screen-capture-1Bright star, would I were stedfast as thou art–//Not in lone splendour hung aloft the night//And watching, with eternal lids apart//Like nature’s patient, sleepless Eremite//The moving waters at their priestlike task//Of pure ablution round earth’s human shores//Or gazing on the new soft-fallen mask//Of snow upon the mountains and the moors–//No–yet still stedfast, still unchangeable//Pillow’d upon my fair love’s ripening breast//To feel for ever its soft fall and swell//Awake for ever in a sweet unrest//Still, still to hear her tender-taken breath//And so live ever–or else swoon to death.John Keats (1819)

Okay, so here’s the deal: If you like/understand/are intrigued by the above poem, appreciate romantic poetry, or consider yourself a hapless or hopeless romantic, then you’ll probably enjoy this film. If you went – “huh?” or “duh” or “whatever”, then chances are you’ll want to skip it regardless of the reviews.

Bright Star is a romantic drama based on the intense, yet ill-fated love affair between 19th Century romantic poet John Keats (Ben Whishaw) and his muse, the intriguing seamstress-next-door, Fanny Brawne (Abbie Cornish). It’s a romance that proved greatly inhibited by the financial and social boundaries that defined their times. The film is rated PG, so you can probably guess that there’s no big screen consummation of their affair. Just a collection of glances, soft touches and love letters that evoke the passion – both realized and unfulfilled – between these star-crossed lovers. I don’t think I’m spoiling anything by revealing that Keats died of tuberculosis at the tender age of 25. So there’s no happily-ever-after here.

The movie is beautifully shot – full of vibrant colors and sweeping landscapes that appeal to the inner poet in all of us (kudos to cinematographer Greig Fraser). Writer/director Jane Campion (The Piano) succeeds in bringing a little known, yet poignant love story to the big screen, but there’s definitely something missing. I’m not even sure what it is — that special ingredient that transforms an okay romantic drama into an unforgettable romantic drama. This one’s just okay.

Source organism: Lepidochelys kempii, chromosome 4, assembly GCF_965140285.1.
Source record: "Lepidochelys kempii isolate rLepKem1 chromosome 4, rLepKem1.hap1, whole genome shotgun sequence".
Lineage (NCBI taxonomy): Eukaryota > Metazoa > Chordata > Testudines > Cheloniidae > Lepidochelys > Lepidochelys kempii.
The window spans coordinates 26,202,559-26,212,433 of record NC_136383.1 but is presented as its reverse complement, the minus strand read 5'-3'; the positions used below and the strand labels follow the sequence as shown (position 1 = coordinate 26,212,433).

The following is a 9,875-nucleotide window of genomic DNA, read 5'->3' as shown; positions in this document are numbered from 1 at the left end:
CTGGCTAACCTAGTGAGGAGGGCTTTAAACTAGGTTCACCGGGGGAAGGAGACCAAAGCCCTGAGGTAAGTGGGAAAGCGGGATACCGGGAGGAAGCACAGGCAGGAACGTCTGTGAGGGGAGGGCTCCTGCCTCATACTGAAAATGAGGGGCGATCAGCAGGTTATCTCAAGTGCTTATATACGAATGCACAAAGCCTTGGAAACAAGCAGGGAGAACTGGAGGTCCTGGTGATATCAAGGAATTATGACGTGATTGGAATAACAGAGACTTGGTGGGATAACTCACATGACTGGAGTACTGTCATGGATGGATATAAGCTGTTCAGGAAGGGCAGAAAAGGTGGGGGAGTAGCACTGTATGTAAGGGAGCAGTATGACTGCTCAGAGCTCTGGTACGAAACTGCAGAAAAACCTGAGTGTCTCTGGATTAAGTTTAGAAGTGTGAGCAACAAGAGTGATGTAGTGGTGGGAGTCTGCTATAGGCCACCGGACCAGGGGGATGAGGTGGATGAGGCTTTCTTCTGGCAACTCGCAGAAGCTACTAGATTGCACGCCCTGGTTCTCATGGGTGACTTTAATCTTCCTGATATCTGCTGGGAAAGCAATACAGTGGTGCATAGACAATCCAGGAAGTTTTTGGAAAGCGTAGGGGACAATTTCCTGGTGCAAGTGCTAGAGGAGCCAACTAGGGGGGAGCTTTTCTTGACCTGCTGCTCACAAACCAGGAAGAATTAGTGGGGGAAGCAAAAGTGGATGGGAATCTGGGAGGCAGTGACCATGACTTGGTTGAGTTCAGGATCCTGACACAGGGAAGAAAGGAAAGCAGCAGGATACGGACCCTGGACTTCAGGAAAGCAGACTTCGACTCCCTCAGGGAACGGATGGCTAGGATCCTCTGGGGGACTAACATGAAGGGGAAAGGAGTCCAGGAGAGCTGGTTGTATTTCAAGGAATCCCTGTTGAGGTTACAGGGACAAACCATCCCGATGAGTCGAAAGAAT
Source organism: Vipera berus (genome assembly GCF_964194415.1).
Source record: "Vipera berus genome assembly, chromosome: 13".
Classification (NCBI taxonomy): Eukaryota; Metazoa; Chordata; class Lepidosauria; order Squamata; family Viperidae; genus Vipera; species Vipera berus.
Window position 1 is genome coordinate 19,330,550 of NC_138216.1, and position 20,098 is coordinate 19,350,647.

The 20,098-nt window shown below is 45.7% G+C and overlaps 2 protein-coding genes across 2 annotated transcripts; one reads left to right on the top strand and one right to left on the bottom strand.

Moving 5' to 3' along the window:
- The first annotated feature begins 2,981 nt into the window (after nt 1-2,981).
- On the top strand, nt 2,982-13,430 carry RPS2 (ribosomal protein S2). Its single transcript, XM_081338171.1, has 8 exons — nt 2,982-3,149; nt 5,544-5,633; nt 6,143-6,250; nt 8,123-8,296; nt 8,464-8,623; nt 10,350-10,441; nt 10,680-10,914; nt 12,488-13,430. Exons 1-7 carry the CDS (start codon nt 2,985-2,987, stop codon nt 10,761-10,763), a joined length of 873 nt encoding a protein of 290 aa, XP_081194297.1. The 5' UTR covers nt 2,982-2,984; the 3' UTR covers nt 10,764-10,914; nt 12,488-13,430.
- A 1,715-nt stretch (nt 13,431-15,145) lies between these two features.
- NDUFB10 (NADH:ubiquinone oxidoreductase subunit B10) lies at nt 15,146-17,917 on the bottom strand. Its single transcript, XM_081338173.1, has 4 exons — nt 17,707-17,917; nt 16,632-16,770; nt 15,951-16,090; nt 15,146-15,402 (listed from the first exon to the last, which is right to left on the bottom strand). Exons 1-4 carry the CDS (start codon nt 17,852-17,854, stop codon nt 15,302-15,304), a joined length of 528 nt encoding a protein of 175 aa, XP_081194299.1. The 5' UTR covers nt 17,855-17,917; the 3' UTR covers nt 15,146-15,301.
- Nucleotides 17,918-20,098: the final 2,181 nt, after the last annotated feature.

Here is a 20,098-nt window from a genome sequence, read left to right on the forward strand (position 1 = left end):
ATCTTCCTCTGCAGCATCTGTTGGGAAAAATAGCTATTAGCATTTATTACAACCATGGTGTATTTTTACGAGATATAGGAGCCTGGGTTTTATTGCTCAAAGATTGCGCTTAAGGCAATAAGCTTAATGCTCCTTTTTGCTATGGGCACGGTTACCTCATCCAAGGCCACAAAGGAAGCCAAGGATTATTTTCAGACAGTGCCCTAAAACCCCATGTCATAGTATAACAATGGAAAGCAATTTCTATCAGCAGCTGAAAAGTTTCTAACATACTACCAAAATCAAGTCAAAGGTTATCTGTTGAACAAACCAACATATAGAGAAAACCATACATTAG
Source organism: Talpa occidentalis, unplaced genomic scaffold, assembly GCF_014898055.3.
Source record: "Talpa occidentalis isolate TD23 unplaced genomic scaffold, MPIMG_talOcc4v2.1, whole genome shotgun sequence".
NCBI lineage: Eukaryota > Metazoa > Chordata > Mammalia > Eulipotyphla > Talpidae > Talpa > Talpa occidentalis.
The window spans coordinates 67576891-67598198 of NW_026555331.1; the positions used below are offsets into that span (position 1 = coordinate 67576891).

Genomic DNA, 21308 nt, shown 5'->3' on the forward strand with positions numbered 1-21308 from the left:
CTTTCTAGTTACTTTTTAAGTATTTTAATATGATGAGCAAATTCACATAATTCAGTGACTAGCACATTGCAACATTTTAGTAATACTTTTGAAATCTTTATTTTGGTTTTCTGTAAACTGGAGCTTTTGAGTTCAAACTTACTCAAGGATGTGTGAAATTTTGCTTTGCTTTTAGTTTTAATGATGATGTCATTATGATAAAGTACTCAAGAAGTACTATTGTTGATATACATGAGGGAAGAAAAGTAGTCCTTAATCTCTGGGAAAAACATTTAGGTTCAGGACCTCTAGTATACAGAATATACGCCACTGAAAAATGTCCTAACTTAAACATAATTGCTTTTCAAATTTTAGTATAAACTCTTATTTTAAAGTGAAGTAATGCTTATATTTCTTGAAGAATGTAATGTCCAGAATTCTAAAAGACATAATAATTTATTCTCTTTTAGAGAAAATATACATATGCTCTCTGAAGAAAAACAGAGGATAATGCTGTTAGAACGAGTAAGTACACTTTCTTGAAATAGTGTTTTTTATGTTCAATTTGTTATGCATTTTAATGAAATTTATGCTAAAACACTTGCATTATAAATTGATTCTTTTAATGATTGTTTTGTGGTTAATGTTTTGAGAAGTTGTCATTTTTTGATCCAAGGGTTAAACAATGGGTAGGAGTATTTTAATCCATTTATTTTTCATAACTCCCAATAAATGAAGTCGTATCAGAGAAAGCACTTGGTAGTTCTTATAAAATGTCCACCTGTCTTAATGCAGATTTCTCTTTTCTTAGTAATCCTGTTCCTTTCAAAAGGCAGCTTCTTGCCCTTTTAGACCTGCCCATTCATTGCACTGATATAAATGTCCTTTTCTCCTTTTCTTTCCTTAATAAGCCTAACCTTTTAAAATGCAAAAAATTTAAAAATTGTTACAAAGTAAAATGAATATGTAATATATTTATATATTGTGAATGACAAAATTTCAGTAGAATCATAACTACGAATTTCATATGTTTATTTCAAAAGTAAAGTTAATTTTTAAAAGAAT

There is some fine ensemble acting in Bright Star (particularly from Paul Schneider as Keats’ best friend and fellow poet, Charles Armitage Brown and from young Edie Martin as Brawne’s little sister, Toots). It could even garner an Oscar nod or two (as epic period pieces tend to do), but I will be most surprised if it breaks into the mainstream with any real success. The film moves rather slowly and quietly (some might say, boringly) and the very authentic British and Scottish accents can frustrate the untrained ear (i.e. mine). Needless to say, I probably missed a fair amount of dialogue.

Now, read the poem again. If you like it, consider adding Bright Star to your Netflix queue, or waiting for a review from Arty Chick. I don’t think it will be in theaters very long after its September 18th (limited) release date – not when it has to compete with a slew of other Oscar contenders and the likes of George Clooney and Matt Damon.

2 thoughts on “Bright Star”
  1. I am not sure you have to be a lover of the Romantic Poets to like Bright Star. I have never been particularly fond of poetry but I thought it was a wonderful film both for the imagery as well as the acting. And the story while not a bodice-ripping romance was very affecting to me.

    Perhaps you do need to be a fan of 19th century time period though – Jane Austen’s mileau – where romance was an oblique glance, a furtive touch. But also where lovers from different stations in life were doomed from the start, even though you hope against hope that it might work this time.

    If you’re looking for a grand romance on the order of Gone with the Wind, this will disappoint you. But if you appreciate understated, repressed romanticism, this is a movie you should see. And see it in a theater because the cinematography is beautiful.

    Mainstream Chick failed to mention that there are some very funny bits in the film, too. It isn’t a total downer movie. Many of the funny moments come from little sister Toots who has a great face and delivers lines with perfect innocence.

    Bright Star is not really about Keats. Writer/Director Jane Campion mostly makes female-centric films and this one is centered on Fanny Brawne. Yes, it is about her romance with Keats, but it is through her eyes, her take.

    I agree with Mainstream Chick though about a couple of points; I did miss some of the dialogue due to the accents. And it is not a story that moves at breakneck speed. But that was part of what I really liked about it. This is the kind of romance I enjoy; it is there below the surface. And you don’t have to be a poetry lover to get it.

  2. Loved loved loved this film — beautifully photographed and acted. Abbie Cornish is fantastic– I hope she is nominated for her work in this— really recommend this film even though I cried all through the ending

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